Matt Bramanti | Friday, February 13, 2004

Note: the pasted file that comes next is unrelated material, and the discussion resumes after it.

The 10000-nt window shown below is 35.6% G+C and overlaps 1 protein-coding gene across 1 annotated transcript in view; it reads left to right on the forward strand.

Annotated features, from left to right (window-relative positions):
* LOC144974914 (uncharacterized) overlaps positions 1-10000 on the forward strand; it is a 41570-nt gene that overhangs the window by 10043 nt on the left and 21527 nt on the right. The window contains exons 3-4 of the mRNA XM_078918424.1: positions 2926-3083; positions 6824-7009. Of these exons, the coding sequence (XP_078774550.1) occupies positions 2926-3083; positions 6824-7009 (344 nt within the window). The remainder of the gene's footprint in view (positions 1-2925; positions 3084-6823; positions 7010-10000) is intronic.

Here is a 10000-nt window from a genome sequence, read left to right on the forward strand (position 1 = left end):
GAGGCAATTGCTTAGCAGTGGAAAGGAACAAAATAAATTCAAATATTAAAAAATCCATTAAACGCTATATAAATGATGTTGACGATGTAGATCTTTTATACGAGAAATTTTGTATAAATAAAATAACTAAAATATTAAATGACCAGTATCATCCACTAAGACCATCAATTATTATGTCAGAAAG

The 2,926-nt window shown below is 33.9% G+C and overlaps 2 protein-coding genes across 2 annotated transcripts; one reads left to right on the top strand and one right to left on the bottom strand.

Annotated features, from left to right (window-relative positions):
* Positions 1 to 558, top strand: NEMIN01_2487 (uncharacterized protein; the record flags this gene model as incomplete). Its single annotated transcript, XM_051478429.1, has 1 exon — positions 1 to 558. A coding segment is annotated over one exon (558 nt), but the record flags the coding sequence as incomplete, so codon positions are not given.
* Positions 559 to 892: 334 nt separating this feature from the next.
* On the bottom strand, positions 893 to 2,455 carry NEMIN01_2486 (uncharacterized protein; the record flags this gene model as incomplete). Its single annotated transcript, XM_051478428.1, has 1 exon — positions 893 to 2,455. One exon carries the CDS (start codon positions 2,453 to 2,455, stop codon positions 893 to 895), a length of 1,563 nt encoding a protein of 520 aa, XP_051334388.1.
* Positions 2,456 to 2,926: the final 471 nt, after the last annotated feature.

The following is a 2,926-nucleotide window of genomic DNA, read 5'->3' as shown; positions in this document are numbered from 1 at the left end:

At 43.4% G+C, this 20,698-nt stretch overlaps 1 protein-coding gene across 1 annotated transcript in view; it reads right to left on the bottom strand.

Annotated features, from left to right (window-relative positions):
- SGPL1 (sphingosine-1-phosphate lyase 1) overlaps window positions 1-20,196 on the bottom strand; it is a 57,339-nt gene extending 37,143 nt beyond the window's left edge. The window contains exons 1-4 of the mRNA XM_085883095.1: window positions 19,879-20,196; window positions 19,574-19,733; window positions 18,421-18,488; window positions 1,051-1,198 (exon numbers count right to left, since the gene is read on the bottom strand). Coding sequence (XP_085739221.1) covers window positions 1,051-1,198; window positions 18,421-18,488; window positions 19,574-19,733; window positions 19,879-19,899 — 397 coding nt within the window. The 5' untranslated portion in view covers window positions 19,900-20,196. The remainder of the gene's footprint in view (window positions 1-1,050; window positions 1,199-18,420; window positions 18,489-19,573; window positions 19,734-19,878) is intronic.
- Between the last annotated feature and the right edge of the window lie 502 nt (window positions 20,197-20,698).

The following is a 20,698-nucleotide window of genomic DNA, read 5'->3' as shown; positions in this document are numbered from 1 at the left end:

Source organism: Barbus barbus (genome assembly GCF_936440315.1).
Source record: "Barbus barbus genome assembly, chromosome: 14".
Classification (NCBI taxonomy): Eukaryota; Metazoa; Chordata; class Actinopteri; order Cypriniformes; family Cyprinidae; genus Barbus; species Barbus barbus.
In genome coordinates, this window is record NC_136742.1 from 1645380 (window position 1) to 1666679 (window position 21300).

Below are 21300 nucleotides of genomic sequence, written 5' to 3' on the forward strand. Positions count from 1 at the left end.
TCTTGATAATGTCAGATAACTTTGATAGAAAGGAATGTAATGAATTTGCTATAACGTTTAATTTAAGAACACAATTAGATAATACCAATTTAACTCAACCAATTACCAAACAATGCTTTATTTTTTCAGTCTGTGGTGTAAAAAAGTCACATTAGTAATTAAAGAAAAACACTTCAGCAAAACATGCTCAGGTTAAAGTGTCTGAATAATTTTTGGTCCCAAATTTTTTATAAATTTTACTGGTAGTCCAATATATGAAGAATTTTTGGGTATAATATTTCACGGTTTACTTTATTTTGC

Happy Valentine’s Day, kids. I’m sorry to say it, but Cupid is bringing bad news this year: Barbara Millicent Roberts is once again single. That’s right, Ken and Barbie are breaking up. The world’s favorite plastic couple are calling it quits, after a 43-year relationship. They seemed so happy. Unfortunately, the puppet masters at Mattel have conspired to ruin the all-American romance just before Valentine’s Day.What is the world coming to? I mean, it’s no big loss for me as a dude, but the Barbie-Ken affair represents a big chunk of American culture, and now it’s gone.I shudder to think what else the toy industry will bring us. They’ve been pretty busy dishing out crap for the last decade or so, and I don’t think it’s going to stop.For example, the Mighty Morphin Power Rangers. Any ’80s kid will tell you those hacks are just cheap, blatant ripoffs of Voltron.Or how about TransFormers? When I was a little kid, the Robots in Disguise weren’t made of cheap plastic. They were forged from military-grade steel. I had a StarScreem that must have weighed six pounds.Toy guns have slipped quite a bit, too. I didn’t grow up with neon-colored squirt guns. I was strapped with the kind of toy gun you could easily use to rob liquor stores.And then there are the terrible fads. Like Tamagotchi? Remember those? They were these insufferable little electronic pets on keychains. Whenever they were hungry, or tired, or thirsty, or bored, they beeped. And beeped. And beeped.And the Furby was just downright creepy, even though it looked like Gizmo from “Gremlins.” Those things randomly wake up and speak to you. Not just programmed lines, either. They can manage the rudiments of human speech. The government even banned Furbys from the tour of CIA headquarters, for fear they could record sensitive information. Toys should never be a risk to national security.Maybe I’m getting on in years, but I miss the good old days. Kids actually used to play with cars. Hot Wheels, Matchbox cars and Micro Machines were the stuff race-car dreams were made of. The old-school metal Slinky was endless fun, and it still is. There’s just simple delight in watching a big spring walk down the stairs. And even though they inevitably got tangled, stretched or otherwise ruined, it was no big deal. They were like three bucks.But if you ask a kid today if he has a Lite Brite or some Play-Doh, odds are he’ll pistol whip you. Good thing those cheap plastic guns don’t even hurt.